Persuading people to use energy more efficiently has long been heralded as a simple, effective way to help tackle climate change. The problem lies in the persuasion.
4 Ways Businesses Can Get the Most Out of Public-Private Collaboration: Lessons from the Building Efficiency Accelerator
Energy efficiency’s image is due for a makeover. Long seen as one of the simplest ways to reduce consumer costs, energy efficiency also offers multiple benefits that improve people’s lives while cutting air pollution and curbing climate-warming emissions.
In 2013, the world’s cities accounted for 64 percent of primary energy use and 70 percent of CO2 emissions.
View a webinar held by the WRI Ross Center for Sustainable Cities' Building Efficiency Initiative and partners from various sectors for an exploration of the report, "Accelerating Building Efficiency: Eight Actions for Urban Leaders." This research was produced in partnership with Johnson Controls and over a dozen other partners.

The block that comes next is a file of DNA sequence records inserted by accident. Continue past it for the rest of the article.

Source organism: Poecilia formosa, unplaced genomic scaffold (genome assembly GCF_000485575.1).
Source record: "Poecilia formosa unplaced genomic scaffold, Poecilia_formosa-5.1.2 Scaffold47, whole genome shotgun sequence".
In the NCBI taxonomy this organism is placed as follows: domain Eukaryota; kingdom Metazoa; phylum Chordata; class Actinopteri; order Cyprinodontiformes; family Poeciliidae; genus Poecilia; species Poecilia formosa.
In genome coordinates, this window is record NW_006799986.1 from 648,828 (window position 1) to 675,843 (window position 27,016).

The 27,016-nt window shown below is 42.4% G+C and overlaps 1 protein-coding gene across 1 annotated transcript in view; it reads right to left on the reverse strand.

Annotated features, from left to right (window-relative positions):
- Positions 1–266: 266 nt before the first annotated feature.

You can also read the report in interactive web version at www.wri.org/buildingefficiency.
With buildings responsible for 32 percent of global energy consumption and a quarter of CO2 emissions, there is a huge, under-tapped opportunity to create more sustainable cities through building efficiency. More efficient buildings can generate economic benefits, reduce environmental impacts and improve people’s quality of life.